Waikato University student classifies cyber attacks with Interpol

More than a third of computers connected to the internet in 2015 were attacked at least once, says a cyber security student.
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More than a third of computers connected to the internet in 2015 were attacked at least once, says a cyber security student.

An international policing organisation is getting a little bit of help from the Waikato.

Cyber attacks are the focus for University of Waikato student Shaun Stricot-Tarboton, 23,  while he works for Interpol in Singapore for three months.

Interpol has 190 member countries, according to its website, and is the world's biggest police organisation.

Shaun Stricot-Tarboton is putting his cyber security knowledge to work for Interpol in Singapore for three months.
UNIVERSITY OF WAIKATO/SUPPLIED

Shaun Stricot-Tarboton is putting his cyber security knowledge to work for Interpol in Singapore for three months.

Masters of Cyber Security student Stricot-Tarboton is in the Singapore office through a Prime Minister's Scholarship for Asia.

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He's working on categorising the types of attacks that threaten computer users, and how to make them less damaging.

"Most people have encountered phishing emails, intrusive advertising campaigns, and the occasional virus that has been detected by anti-virus software," Stricot-Tarboton wrote in an email from Singapore.

"These are examples of what people know or have heard about, but it's the unknown that is more dangerous."

He can't give much away about what he's doing, but said the research could be used in areas such as law enforcement or the banking sector in the future.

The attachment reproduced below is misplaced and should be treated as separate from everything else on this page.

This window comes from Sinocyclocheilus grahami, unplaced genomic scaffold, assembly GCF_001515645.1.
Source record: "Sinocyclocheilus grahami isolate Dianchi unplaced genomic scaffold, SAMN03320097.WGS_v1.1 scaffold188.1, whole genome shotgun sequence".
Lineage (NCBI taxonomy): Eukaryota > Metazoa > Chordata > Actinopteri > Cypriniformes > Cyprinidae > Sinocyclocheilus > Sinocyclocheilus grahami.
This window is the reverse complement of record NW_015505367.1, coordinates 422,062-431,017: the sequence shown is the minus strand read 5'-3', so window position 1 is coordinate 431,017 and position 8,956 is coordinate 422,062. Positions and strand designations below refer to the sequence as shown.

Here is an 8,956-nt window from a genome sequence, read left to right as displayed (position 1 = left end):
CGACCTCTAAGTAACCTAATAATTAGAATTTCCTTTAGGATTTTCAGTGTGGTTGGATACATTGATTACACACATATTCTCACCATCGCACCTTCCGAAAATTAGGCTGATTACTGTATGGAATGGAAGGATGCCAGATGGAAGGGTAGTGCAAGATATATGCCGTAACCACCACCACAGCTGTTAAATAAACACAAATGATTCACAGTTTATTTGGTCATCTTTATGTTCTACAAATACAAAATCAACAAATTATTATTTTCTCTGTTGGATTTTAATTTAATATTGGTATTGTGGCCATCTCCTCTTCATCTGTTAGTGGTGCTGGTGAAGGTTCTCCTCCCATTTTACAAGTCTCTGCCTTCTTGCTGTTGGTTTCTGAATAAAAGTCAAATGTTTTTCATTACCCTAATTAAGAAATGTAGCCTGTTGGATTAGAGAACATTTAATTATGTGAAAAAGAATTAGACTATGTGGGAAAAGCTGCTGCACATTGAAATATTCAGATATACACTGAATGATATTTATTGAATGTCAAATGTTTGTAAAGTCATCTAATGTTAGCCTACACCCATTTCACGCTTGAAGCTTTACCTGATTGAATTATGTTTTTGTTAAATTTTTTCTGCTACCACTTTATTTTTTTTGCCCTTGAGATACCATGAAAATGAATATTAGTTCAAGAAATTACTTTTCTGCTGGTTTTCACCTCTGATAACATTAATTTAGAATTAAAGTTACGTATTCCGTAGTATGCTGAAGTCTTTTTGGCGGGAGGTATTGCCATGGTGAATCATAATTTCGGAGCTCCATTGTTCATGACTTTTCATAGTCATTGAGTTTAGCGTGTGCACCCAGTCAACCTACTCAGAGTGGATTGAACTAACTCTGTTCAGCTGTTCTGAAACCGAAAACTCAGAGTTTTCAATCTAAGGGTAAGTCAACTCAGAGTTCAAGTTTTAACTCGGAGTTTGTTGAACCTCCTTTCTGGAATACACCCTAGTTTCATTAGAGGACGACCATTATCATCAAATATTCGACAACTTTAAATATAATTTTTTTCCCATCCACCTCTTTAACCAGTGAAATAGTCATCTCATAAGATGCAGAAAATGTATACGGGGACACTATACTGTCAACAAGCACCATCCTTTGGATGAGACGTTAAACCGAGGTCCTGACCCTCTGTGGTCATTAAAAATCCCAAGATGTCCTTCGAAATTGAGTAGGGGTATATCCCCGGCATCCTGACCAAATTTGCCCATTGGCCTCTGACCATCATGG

Cybercrime is estimated to have cost New Zealand lost $247m in 2014.

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Countermeasures, including a Computer Emergency Response Team, were announced the the Government in December 2015.

Stricot-Tarboton said people may not realise more than a third of computers connected to the internet in 2015 were attacked at least once.

"If you think you are hidden among the masses and that an attack will never happen to you, you may have already fallen victim, you just don't know it yet."

"Anyone who pays attention to cyber-crime and cyber security will come to the scary realisation that unless you are prepared to lose everything, from your precious holiday photos to your identity, you are not prepared."

Hence his passion for cyber security, he said - he wants to make the internet a safer place for people who are vulnerable or who don't have extensive knowledge of the area.

His general rule for cyber security is that information online is public knowledge.

"And once it's digital it can be stolen with two commands: Ctrl+C (Copy) Ctrl+V (Paste)."

The Interpol internship opportunity came after a year of planning and discussions between the University of Waikato's cyber security lab and Interpol staffers.

Waikato's Dr Ryan Ko encouraged Stricot-Tarboton to apply.

"Our lab is aiming to address pressing cyber security issues, and an INTERPOL internship will add real-life validation and truly global experience to the students involved," Ko said. 

Stricot-Tarboton saw the opportunity as career-changing and said it would also add to his masters thesis, which he has been working on for more than a year.

His internship will finish in April and until then he's living in a youth hostel in Singapore.

The hardest thing to get used to was the culture of buying all his meals from local "hawker" markets, he said.

"It's so much cheaper than cooking for myself."

 - Stuff

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